It's resolution time, folks. Last week, we offered some immediate action items for those who want 2011 to be the year they become homeowners. By popular demand, this week it's sellers' turn! Whether you are simply trying to decide whether to sell your home next year, or it's been on the market before and you are trying to revamp your approach to get it sold next year, here are 5 things you can do during what's left of 2010 to position yourself for home selling success in 2011.
1. Reality check yourself . . . before you wreck yourself (and the sale of your home, that is). The age-old real estate advice to wanna-be sellers is to get real about pricing - and like my sweet Grandma's advice about always rinsing the cake batter out with cold water, never hot, the caution against overpricing is advice that will stand you in good stead. (And that cold water trick works, btw - rinsing with hot starts to cook the batter to the bowl! But I digress) Before you even get to pricing, though, first you should get real about what your goals really are. Why do you want or need to sell? And how badly - how important is it to you? What would it take to make selling make sense? If you even think you may want to sell your home next year, get clear on these items in your own head before you even talk to anyone outside of your household. Your very next step is to look at your mortgage account statement online and find out what you owe, and find out what your payoff amount would be.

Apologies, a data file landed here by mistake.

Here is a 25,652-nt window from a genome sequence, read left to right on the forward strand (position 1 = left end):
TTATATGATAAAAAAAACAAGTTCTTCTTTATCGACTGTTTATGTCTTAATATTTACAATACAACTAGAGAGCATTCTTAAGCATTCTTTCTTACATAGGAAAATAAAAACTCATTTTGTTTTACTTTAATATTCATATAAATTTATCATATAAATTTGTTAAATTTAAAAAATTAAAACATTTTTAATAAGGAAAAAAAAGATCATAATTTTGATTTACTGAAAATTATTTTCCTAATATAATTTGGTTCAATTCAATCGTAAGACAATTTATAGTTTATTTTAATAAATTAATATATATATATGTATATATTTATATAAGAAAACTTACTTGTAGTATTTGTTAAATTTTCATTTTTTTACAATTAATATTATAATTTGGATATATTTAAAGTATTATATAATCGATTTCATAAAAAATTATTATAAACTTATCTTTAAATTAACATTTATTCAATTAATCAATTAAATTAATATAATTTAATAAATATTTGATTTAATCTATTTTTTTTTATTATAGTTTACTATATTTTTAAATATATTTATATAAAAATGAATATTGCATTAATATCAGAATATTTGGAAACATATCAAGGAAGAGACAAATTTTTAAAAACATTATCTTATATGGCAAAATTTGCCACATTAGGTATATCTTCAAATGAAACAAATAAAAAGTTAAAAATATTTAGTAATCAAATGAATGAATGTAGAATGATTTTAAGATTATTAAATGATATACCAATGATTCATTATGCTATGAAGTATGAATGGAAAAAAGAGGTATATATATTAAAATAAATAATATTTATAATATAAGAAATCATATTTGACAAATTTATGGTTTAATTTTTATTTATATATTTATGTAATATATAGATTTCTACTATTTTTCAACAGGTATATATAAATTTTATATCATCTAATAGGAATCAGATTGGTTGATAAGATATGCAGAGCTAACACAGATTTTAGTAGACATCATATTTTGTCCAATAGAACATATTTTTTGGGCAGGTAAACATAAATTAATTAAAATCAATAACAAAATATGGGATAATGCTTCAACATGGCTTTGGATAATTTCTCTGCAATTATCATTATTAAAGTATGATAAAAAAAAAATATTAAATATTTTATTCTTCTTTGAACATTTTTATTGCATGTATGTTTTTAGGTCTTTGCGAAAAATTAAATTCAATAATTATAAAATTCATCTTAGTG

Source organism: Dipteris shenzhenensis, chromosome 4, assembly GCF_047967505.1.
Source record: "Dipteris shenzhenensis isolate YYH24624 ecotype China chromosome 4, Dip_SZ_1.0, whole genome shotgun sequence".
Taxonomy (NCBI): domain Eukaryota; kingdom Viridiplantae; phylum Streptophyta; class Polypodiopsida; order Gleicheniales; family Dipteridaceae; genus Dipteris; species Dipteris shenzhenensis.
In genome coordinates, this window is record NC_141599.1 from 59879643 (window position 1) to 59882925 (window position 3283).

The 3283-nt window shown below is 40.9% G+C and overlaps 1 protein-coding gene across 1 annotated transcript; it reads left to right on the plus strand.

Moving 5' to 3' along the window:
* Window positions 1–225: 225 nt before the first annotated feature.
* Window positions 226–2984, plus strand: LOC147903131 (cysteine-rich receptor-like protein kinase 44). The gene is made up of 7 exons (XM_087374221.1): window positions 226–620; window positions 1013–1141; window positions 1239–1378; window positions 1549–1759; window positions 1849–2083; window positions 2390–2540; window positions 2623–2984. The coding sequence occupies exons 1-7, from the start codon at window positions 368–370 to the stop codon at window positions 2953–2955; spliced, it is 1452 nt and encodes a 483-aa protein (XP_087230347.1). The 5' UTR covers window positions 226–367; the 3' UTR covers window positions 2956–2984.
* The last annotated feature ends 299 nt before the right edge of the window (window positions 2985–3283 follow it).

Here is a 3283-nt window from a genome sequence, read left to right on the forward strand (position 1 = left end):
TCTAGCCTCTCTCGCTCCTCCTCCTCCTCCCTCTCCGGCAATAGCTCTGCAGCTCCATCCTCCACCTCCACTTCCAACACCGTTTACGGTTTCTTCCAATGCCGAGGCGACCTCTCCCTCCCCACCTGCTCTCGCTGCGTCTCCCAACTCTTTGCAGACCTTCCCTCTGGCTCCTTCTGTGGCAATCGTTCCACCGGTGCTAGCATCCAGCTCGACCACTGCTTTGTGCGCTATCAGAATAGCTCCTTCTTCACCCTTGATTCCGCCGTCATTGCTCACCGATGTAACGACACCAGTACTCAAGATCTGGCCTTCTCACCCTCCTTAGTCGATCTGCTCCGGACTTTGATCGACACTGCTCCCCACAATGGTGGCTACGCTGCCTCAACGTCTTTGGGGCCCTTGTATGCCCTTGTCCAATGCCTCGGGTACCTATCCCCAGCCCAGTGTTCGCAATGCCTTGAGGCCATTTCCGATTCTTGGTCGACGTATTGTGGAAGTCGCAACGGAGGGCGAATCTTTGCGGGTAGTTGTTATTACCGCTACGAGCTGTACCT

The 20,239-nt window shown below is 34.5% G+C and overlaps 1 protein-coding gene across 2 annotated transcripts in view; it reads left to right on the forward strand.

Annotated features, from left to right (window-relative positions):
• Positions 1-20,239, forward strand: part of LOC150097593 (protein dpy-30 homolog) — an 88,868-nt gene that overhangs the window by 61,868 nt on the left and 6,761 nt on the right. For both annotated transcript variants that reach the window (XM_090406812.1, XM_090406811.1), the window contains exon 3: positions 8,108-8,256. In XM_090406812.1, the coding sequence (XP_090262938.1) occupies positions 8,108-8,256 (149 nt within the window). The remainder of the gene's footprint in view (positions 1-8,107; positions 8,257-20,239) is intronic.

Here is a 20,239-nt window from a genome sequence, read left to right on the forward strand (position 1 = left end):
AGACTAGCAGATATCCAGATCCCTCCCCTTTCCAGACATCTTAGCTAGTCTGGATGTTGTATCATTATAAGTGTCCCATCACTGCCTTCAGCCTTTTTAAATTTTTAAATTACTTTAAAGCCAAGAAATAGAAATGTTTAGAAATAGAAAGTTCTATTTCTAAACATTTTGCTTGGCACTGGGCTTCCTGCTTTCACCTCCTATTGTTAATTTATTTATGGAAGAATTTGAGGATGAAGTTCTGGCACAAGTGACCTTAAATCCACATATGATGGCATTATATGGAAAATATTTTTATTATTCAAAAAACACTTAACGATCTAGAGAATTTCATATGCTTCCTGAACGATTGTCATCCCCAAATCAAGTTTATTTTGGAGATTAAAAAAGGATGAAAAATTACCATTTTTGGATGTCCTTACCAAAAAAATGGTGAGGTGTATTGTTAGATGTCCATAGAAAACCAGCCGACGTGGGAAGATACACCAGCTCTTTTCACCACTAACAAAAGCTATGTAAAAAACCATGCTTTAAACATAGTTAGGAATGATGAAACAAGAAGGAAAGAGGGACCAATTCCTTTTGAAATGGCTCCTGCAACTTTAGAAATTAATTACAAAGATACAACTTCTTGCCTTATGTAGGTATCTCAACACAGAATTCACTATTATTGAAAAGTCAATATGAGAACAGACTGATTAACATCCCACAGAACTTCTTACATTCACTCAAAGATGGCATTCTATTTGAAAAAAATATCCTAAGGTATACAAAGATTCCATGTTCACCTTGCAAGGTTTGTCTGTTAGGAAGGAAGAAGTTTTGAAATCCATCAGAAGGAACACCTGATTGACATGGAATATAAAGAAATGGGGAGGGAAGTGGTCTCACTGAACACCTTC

Step 3? Get a reality-based idea of what your home is worth - by talking with several local real estate agents who have a strong, recent track record of succesfully selling homes in your area; these are the folks who'll have a strong idea of what recent sales are the most comparable to yours, and what a local buyer would agree to pay for your home, as well as what it might appraise at. If 3 agents give you one range, and one gives you a bizarrely higher number, be skeptical about the outlier; there are rare bad apples out there in the agent world who will tell you whatever it takes to get the listing. Get real and stay there - don't fall prey to the fallacy that your home is worth more than others, for no substantive reason beyond the fact that, well, it's yours.